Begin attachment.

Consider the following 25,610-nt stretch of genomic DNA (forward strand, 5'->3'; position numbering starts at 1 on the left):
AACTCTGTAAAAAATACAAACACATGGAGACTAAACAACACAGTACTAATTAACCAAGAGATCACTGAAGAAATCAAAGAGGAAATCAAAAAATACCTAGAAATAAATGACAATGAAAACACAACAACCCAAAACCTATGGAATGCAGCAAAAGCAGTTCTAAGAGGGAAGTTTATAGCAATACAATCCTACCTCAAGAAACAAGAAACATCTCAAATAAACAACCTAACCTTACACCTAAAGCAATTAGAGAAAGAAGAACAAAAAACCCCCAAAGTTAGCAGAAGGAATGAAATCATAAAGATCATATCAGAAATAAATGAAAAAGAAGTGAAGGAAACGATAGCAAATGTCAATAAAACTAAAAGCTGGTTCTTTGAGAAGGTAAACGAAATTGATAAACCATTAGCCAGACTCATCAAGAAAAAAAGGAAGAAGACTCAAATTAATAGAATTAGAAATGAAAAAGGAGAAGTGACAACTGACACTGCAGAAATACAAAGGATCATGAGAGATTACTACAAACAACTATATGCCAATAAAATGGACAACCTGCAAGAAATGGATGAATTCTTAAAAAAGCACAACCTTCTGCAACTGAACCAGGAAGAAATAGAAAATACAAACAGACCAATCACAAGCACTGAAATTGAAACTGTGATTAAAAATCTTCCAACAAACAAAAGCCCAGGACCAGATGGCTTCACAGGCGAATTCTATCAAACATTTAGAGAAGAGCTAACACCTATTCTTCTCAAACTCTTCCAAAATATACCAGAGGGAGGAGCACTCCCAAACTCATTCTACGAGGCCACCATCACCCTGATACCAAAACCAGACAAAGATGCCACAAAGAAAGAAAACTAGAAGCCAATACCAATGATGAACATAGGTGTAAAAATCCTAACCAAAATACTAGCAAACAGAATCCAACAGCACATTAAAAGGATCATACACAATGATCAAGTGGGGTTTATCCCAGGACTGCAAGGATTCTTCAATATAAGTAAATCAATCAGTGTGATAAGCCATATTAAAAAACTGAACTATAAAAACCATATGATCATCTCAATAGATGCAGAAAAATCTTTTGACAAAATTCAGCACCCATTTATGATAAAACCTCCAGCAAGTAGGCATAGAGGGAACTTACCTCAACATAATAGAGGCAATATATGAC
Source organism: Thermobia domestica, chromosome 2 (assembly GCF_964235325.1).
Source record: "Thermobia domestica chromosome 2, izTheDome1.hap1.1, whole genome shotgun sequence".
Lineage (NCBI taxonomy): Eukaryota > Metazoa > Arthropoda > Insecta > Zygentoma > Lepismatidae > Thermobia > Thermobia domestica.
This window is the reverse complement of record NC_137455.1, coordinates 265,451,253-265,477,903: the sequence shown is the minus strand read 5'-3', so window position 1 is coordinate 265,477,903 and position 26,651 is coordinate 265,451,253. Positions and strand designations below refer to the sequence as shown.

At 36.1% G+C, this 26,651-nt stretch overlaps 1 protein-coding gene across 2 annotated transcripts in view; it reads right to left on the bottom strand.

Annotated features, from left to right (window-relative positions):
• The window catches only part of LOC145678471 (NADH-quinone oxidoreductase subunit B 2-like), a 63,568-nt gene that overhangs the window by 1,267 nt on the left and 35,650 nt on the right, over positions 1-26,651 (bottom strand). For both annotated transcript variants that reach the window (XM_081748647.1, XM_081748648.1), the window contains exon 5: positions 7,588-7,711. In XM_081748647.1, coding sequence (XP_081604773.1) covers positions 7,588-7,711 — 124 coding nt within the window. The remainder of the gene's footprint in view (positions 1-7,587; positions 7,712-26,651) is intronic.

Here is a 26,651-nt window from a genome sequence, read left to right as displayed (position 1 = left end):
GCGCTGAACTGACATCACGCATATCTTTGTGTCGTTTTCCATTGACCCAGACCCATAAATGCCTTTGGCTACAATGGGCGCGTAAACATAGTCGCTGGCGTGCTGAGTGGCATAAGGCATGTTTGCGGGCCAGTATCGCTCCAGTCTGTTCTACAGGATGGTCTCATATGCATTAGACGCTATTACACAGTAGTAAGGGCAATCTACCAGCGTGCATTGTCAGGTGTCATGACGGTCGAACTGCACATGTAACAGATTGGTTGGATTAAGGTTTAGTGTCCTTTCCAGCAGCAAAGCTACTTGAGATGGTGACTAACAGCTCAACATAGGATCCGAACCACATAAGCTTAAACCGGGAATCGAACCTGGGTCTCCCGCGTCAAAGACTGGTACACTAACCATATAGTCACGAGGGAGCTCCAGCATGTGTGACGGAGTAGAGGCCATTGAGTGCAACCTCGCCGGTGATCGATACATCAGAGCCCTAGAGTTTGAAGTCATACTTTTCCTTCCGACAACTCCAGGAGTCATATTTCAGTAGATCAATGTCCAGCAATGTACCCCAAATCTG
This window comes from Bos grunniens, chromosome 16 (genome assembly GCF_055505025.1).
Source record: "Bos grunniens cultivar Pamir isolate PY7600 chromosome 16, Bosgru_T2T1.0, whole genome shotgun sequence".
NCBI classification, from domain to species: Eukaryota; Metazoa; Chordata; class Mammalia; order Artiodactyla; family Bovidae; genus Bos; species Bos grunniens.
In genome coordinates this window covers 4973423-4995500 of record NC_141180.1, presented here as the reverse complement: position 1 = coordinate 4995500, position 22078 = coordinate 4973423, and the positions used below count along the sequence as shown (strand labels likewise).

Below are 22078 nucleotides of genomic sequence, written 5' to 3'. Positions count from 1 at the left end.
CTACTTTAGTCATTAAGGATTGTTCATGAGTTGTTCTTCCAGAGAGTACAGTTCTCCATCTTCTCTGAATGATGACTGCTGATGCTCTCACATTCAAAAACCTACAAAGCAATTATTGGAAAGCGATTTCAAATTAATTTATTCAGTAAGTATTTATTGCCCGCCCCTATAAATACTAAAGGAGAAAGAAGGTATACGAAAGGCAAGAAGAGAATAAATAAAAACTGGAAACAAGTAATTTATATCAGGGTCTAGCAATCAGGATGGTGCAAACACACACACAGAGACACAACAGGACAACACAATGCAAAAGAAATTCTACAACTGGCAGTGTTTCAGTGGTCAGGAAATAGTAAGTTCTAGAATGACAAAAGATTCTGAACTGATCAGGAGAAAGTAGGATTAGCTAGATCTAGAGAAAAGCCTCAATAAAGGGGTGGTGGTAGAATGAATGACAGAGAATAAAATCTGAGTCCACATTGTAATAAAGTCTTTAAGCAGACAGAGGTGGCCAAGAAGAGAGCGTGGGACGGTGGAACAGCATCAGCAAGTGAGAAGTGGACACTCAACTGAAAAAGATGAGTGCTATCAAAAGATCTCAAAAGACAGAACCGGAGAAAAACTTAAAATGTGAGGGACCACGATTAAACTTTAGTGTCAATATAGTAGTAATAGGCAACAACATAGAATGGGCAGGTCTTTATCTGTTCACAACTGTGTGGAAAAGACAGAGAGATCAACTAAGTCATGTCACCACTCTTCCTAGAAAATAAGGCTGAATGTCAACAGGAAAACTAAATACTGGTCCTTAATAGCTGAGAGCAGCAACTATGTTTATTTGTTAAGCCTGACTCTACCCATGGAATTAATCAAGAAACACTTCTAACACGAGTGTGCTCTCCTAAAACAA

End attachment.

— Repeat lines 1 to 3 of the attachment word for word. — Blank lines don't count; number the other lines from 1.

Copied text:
Consider the following 25,610-nt stretch of genomic DNA (forward strand, 5'->3'; position numbering starts at 1 on the left):
AACTCTGTAAAAAATACAAACACATGGAGACTAAACAACACAGTACTAATTAACCAAGAGATCACTGAAGAAATCAAAGAGGAAATCAAAAAATACCTAGAAATAAATGACAATGAAAACACAACAACCCAAAACCTATGGAATGCAGCAAAAGCAGTTCTAAGAGGGAAGTTTATAGCAATACAATCCTACCTCAAGAAACAAGAAACATCTCAAATAAACAACCTAACCTTACACCTAAAGCAATTAGAGAAAGAAGAACAAAAAACCCCCAAAGTTAGCAGAAGGAATGAAATCATAAAGATCATATCAGAAATAAATGAAAAAGAAGTGAAGGAAACGATAGCAAATGTCAATAAAACTAAAAGCTGGTTCTTTGAGAAGGTAAACGAAATTGATAAACCATTAGCCAGACTCATCAAGAAAAAAAGGAAGAAGACTCAAATTAATAGAATTAGAAATGAAAAAGGAGAAGTGACAACTGACACTGCAGAAATACAAAGGATCATGAGAGATTACTACAAACAACTATATGCCAATAAAATGGACAACCTGCAAGAAATGGATGAATTCTTAAAAAAGCACAACCTTCTGCAACTGAACCAGGAAGAAATAGAAAATACAAACAGACCAATCACAAGCACTGAAATTGAAACTGTGATTAAAAATCTTCCAACAAACAAAAGCCCAGGACCAGATGGCTTCACAGGCGAATTCTATCAAACATTTAGAGAAGAGCTAACACCTATTCTTCTCAAACTCTTCCAAAATATACCAGAGGGAGGAGCACTCCCAAACTCATTCTACGAGGCCACCATCACCCTGATACCAAAACCAGACAAAGATGCCACAAAGAAAGAAAACTAGAAGCCAATACCAATGATGAACATAGGTGTAAAAATCCTAACCAAAATACTAGCAAACAGAATCCAACAGCACATTAAAAGGATCATACACAATGATCAAGTGGGGTTTATCCCAGGACTGCAAGGATTCTTCAATATAAGTAAATCAATCAGTGTGATAAGCCATATTAAAAAACTGAACTATAAAAACCATATGATCATCTCAATAGATGCAGAAAAATCTTTTGACAAAATTCAGCACCCATTTATGATAAAACCTCCAGCAAGTAGGCATAGAGGGAACTTACCTCAACATAATAGAGGCAATATATGAC
Source organism: Thermobia domestica, chromosome 2 (assembly GCF_964235325.1).